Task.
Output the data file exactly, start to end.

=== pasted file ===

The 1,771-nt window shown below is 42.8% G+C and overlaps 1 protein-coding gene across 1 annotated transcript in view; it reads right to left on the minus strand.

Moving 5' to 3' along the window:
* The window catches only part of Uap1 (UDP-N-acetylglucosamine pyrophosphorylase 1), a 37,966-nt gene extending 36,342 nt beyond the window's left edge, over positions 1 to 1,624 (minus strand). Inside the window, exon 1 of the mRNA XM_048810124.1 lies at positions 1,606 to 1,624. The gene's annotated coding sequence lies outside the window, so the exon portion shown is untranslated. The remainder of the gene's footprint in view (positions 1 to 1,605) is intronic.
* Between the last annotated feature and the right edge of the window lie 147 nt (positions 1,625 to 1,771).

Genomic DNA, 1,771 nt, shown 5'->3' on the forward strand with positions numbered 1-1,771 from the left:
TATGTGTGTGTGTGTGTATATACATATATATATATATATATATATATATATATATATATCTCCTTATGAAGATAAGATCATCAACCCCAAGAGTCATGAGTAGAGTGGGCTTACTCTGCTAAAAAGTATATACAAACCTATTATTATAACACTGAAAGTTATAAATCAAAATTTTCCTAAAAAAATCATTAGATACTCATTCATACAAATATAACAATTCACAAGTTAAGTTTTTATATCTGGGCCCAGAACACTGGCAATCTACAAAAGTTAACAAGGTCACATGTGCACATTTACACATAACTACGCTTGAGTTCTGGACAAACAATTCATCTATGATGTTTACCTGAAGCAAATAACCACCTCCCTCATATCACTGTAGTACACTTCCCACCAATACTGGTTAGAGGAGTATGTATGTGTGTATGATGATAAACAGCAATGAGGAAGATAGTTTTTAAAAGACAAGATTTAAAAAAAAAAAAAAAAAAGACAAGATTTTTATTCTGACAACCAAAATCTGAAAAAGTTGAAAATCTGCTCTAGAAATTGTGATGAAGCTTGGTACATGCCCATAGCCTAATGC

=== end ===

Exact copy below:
The 1,771-nt window shown below is 42.8% G+C and overlaps 1 protein-coding gene across 1 annotated transcript in view; it reads right to left on the minus strand.

Moving 5' to 3' along the window:
* The window catches only part of Uap1 (UDP-N-acetylglucosamine pyrophosphorylase 1), a 37,966-nt gene extending 36,342 nt beyond the window's left edge, over positions 1 to 1,624 (minus strand). Inside the window, exon 1 of the mRNA XM_048810124.1 lies at positions 1,606 to 1,624. The gene's annotated coding sequence lies outside the window, so the exon portion shown is untranslated. The remainder of the gene's footprint in view (positions 1 to 1,605) is intronic.
* Between the last annotated feature and the right edge of the window lie 147 nt (positions 1,625 to 1,771).

Genomic DNA, 1,771 nt, shown 5'->3' on the forward strand with positions numbered 1-1,771 from the left:
TATGTGTGTGTGTGTGTATATACATATATATATATATATATATATATATATATATATATCTCCTTATGAAGATAAGATCATCAACCCCAAGAGTCATGAGTAGAGTGGGCTTACTCTGCTAAAAAGTATATACAAACCTATTATTATAACACTGAAAGTTATAAATCAAAATTTTCCTAAAAAAATCATTAGATACTCATTCATACAAATATAACAATTCACAAGTTAAGTTTTTATATCTGGGCCCAGAACACTGGCAATCTACAAAAGTTAACAAGGTCACATGTGCACATTTACACATAACTACGCTTGAGTTCTGGACAAACAATTCATCTATGATGTTTACCTGAAGCAAATAACCACCTCCCTCATATCACTGTAGTACACTTCCCACCAATACTGGTTAGAGGAGTATGTATGTGTGTATGATGATAAACAGCAATGAGGAAGATAGTTTTTAAAAGACAAGATTTAAAAAAAAAAAAAAAAAAGACAAGATTTTTATTCTGACAACCAAAATCTGAAAAAGTTGAAAATCTGCTCTAGAAATTGTGATGAAGCTTGGTACATGCCCATAGCCTAATGC